The wheat exchange traded fund is now testing its long-term trend line, with wheat futures trading on their worst back-to-back decline in 15-years, on speculation that rains will improve U.S. crops as global supply grows.
The Teucrium Wheat Fund (NYSEArca: WEAT) was down 0.9% Monday, dipping below its 200-day moving average. Since its May 6 high, WEAT has declined 8.9%.
CBOT wheat futures dipped 0.2% Monday, trading around $6.73 per bushel. Wheat prices are heading for their ninth consecutive loss, the longest back-to-back fall since Sept. 1, 1998, reports Jeff Wilson for Bloomberg.
T-Storm Weather LLC forecasts as much as 2 inches of rain will improve soil moisture for wheat crops in Texas to Nebraska starting May 23, alleviating some drought concerns.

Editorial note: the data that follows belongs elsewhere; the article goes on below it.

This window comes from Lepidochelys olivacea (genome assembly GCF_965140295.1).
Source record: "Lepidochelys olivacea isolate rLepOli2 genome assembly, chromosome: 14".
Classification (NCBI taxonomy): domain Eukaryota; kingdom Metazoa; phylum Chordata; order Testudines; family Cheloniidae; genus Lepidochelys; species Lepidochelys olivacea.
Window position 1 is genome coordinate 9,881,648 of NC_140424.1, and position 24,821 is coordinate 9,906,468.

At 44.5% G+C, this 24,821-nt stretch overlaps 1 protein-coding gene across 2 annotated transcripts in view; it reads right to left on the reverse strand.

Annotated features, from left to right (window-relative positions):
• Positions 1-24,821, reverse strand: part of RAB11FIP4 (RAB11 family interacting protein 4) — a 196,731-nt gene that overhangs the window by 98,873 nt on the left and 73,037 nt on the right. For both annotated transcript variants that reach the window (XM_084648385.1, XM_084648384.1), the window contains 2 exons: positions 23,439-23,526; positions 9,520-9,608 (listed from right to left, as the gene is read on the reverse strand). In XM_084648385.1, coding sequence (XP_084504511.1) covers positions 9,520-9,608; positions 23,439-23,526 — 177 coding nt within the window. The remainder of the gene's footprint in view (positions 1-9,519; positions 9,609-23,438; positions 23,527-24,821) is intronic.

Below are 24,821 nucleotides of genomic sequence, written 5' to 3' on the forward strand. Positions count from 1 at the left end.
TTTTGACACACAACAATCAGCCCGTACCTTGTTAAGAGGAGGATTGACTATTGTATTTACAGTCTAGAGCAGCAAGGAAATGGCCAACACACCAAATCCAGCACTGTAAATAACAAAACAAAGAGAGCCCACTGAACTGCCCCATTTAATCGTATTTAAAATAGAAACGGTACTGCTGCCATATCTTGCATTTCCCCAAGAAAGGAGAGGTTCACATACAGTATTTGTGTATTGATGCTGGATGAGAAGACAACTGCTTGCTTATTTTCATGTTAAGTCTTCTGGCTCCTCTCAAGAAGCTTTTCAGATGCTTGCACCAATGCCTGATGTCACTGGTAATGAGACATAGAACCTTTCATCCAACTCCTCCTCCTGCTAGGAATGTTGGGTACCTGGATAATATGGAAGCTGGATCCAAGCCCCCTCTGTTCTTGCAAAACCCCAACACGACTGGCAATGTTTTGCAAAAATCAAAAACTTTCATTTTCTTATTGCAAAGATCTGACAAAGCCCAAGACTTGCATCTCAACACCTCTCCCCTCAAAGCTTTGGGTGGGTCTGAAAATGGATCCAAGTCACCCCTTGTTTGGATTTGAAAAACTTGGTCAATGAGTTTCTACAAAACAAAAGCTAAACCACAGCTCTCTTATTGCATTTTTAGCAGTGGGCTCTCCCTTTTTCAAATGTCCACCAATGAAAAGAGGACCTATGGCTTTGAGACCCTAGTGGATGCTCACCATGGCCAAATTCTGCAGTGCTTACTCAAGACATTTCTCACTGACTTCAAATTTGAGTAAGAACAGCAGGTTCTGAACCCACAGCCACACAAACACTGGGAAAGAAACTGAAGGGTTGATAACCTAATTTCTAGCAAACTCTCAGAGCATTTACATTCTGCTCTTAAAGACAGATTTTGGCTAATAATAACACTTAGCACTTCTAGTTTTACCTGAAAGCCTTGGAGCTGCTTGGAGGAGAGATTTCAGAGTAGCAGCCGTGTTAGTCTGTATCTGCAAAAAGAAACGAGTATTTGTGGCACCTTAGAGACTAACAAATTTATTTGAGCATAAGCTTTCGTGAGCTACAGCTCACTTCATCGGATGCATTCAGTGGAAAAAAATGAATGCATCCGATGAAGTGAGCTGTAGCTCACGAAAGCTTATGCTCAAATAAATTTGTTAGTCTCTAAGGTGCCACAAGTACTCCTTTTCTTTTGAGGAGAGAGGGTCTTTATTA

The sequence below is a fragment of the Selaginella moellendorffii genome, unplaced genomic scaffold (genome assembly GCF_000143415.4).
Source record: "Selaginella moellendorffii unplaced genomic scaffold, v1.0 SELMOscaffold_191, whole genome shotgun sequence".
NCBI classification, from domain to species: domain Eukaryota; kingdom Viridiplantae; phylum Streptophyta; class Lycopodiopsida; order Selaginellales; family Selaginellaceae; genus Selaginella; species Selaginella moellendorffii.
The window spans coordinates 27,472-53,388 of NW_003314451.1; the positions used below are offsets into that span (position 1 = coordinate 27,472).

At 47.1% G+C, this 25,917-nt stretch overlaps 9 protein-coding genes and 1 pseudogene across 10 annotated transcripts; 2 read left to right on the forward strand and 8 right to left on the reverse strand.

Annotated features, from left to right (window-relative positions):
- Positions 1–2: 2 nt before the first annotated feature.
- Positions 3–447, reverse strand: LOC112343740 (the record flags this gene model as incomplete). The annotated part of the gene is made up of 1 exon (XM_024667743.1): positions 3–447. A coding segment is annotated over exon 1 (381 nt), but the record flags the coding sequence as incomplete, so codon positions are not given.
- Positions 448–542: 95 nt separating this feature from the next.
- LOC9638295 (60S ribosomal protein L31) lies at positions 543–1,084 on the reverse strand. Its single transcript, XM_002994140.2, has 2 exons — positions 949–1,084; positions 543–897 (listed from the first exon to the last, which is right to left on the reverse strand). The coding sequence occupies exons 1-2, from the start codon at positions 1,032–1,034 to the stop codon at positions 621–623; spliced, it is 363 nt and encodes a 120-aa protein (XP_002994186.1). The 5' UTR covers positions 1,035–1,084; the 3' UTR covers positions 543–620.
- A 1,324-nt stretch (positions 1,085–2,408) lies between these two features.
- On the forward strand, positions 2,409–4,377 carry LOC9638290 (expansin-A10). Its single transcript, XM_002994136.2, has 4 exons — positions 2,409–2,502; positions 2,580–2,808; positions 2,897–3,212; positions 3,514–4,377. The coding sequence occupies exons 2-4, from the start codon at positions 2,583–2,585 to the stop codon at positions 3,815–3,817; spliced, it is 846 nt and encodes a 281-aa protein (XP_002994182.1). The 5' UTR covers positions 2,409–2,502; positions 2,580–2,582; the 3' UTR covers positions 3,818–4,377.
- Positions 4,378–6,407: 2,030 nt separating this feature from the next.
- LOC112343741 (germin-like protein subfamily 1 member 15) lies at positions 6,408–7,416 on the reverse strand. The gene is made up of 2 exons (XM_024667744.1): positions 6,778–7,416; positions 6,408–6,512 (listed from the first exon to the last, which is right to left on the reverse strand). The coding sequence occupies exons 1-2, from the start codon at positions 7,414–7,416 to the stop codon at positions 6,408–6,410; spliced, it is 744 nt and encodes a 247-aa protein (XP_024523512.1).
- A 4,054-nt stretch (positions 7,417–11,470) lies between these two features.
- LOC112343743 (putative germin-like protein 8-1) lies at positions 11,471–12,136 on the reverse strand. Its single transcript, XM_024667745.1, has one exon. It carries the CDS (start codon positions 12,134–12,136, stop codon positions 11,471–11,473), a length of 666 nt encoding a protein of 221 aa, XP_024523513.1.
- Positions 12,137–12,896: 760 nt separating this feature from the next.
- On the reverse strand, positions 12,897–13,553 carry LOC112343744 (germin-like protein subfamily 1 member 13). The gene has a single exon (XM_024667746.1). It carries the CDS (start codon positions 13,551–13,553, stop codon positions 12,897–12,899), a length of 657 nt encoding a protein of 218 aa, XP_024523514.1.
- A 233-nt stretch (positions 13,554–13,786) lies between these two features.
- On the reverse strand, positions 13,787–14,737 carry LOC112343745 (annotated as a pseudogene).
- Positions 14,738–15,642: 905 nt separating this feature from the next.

“World supplies are very comfortable,” Shawn McCambridge, the senior grain analyst for Jefferies Bache LLC, said in the article. “Prices ran up too high, and now we are putting rain on crops that should recover some of their yield losses.”
Wheat prices have steadily decreased after the U.S. Department of Agriculture said May 9 that world stockpiles will rise 0.5% to 187.4 million by June 1, 2015 and President Vladimir Putin ordered Russian troops to back off the Ukrainian borders, easing tensions between Ukraine and Russia.
“Crops just about everywhere around the northern hemisphere continue to progress well,” one European commodities house said, Agrimoney reports. “The only problem is in the US but this has already been priced into current markets.”